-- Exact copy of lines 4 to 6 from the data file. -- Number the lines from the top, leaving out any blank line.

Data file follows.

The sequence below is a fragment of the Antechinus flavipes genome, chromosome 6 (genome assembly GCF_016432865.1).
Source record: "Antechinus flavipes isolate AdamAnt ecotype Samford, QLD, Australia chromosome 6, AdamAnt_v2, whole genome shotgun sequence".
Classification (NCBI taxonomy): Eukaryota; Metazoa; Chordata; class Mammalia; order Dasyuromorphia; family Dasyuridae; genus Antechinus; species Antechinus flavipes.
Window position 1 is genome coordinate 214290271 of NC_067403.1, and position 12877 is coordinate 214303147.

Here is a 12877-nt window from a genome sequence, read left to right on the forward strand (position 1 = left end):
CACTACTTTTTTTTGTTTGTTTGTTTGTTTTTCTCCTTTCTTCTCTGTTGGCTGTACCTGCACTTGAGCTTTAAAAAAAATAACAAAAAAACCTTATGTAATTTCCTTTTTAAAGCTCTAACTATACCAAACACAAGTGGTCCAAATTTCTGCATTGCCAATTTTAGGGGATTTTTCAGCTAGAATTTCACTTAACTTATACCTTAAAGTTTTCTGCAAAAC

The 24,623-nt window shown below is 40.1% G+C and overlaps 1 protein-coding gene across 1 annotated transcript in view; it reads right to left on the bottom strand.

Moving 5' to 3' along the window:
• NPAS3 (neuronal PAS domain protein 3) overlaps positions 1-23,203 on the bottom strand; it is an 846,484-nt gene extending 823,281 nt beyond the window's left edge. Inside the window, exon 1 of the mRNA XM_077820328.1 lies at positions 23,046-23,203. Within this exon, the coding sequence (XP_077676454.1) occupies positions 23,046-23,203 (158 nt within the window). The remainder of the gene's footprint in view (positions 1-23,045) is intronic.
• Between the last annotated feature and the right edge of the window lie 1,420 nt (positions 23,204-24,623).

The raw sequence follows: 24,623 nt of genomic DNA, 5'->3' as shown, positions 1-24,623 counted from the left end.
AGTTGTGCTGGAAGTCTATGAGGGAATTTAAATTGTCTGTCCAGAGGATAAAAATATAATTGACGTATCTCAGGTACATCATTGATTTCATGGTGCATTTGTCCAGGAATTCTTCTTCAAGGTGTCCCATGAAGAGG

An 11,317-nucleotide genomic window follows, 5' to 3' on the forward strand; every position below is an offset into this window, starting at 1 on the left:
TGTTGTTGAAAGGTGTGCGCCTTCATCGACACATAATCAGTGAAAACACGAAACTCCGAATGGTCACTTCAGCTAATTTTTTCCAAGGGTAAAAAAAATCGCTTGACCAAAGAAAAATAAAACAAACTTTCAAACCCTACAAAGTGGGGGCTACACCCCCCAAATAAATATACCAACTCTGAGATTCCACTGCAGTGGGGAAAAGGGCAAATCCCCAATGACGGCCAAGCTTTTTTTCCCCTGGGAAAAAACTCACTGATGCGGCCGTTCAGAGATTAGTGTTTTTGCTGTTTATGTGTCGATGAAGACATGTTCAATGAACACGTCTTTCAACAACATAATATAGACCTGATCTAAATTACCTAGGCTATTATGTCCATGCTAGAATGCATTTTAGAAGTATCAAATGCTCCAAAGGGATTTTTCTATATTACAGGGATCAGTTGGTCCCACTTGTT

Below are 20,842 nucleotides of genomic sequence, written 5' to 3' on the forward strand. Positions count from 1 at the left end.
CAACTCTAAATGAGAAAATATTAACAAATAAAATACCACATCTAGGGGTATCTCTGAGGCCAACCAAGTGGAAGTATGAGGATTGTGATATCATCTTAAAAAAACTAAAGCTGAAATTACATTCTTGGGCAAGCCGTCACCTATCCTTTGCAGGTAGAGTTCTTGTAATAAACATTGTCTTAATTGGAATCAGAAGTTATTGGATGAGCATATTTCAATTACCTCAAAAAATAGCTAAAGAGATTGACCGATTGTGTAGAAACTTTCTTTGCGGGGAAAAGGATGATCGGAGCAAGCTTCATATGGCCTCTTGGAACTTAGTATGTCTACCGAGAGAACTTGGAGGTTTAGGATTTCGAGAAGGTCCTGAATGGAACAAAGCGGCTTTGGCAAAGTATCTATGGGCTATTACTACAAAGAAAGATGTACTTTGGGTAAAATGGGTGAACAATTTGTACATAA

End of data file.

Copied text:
Window position 1 is genome coordinate 214290271 of NC_067403.1, and position 12877 is coordinate 214303147.

Here is a 12877-nt window from a genome sequence, read left to right on the forward strand (position 1 = left end):
CACTACTTTTTTTTGTTTGTTTGTTTGTTTTTCTCCTTTCTTCTCTGTTGGCTGTACCTGCACTTGAGCTTTAAAAAAAATAACAAAAAAACCTTATGTAATTTCCTTTTTAAAGCTCTAACTATACCAAACACAAGTGGTCCAAATTTCTGCATTGCCAATTTTAGGGGATTTTTCAGCTAGAATTTCACTTAACTTATACCTTAAAGTTTTCTGCAAAAC